I’m not a big follower of women’s sports, but although track and basketball were disappointing (only because those were until recently two of LSU’s best programs of either sex), I was happy for the softball team, which made it to the semifinals at the Women’s College World Series.

LSU softball celebrates a walk-off win over Alabama

LSU softball celebrates a walk-off win over Alabama

I was very impressed by the end results of the last three major men’s programs: golf, which won the first national championship in 60 years; men’s track, which finished fourth in both the SEC and the nation; and baseball, where LSU won its first game at the college World Series since winning the whole tournament in 2009.

LSU football Head Coach Les Miles and Athletic Director Joe Alleva congratulate the LSU golf team after its first national championship since 1955 (and first SEC championship since 1987).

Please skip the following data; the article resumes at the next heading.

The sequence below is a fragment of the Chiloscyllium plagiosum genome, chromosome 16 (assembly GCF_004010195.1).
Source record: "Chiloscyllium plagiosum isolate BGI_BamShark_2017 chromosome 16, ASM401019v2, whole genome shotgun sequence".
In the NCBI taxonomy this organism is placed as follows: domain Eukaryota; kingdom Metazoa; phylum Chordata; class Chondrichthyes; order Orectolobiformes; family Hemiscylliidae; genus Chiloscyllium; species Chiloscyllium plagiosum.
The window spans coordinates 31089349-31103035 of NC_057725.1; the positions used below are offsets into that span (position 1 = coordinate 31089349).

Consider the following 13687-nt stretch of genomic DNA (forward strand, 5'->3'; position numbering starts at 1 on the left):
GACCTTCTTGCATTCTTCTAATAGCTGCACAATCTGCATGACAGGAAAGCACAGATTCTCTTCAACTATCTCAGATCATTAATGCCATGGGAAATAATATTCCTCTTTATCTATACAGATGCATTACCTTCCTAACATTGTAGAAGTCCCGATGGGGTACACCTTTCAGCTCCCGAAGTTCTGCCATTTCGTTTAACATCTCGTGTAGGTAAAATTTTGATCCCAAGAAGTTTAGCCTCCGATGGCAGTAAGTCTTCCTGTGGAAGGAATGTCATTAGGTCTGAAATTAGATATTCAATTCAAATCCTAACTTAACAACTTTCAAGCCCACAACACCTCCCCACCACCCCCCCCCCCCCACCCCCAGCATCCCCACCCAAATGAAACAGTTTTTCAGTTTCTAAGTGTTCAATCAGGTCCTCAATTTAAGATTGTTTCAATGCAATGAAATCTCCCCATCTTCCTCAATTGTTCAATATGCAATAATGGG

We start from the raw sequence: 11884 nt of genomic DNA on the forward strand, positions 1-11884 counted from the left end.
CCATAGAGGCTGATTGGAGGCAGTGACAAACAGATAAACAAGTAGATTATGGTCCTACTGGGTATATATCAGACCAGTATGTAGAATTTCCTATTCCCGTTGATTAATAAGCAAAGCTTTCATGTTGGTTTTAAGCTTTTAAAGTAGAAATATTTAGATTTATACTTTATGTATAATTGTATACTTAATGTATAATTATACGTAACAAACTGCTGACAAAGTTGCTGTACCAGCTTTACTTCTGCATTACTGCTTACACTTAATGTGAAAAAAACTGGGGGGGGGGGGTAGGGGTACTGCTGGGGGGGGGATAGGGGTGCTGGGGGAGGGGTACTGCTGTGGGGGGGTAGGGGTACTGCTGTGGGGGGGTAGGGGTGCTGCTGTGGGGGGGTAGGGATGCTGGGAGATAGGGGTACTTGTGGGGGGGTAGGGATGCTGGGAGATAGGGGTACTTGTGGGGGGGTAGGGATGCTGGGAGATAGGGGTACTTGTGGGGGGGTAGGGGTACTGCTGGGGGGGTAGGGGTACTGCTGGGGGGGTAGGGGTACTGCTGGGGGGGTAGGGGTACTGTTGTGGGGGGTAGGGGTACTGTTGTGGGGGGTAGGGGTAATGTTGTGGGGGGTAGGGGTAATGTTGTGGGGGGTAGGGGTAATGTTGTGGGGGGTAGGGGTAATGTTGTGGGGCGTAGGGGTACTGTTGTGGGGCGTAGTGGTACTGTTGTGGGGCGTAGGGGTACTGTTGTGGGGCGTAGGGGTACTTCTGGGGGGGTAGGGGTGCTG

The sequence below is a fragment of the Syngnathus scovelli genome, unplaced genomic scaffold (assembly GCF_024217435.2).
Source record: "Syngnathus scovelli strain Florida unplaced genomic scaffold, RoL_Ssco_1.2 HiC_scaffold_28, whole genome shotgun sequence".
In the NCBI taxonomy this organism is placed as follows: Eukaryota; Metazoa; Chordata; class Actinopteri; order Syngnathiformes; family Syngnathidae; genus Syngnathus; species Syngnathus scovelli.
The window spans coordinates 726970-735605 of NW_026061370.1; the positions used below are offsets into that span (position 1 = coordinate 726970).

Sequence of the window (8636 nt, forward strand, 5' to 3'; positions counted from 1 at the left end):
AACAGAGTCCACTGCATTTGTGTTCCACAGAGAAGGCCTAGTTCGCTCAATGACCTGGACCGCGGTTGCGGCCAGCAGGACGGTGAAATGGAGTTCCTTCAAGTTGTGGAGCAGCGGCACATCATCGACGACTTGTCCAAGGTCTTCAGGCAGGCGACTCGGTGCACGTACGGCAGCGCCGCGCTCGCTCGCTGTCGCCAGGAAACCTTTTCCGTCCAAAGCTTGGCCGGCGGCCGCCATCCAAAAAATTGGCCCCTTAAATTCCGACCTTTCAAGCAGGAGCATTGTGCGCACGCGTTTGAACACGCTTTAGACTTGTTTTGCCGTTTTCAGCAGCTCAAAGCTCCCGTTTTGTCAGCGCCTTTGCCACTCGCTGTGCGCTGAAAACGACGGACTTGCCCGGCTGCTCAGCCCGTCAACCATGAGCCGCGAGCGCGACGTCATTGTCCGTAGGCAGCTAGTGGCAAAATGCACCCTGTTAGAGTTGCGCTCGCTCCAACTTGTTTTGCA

LSU football Head Coach Les Miles and Athletic Director Joe Alleva congratulate the LSU golf team after its first national championship since 1955 (and first SEC championship since 1987).

This was the best combined finish in a single year by the LSU baseball and softball teams. Both made their respective CWS’s in 2004, but LSU baseball did not win a game in Omaha that year.

I’ll reluctantly shift gears to football. I didn’t lose any sleep at all over John Chavis’s departure. I appreciate what he’s done at both LSU and Tennessee over the past couple of decades, but it was probably best to look toward the future anyway.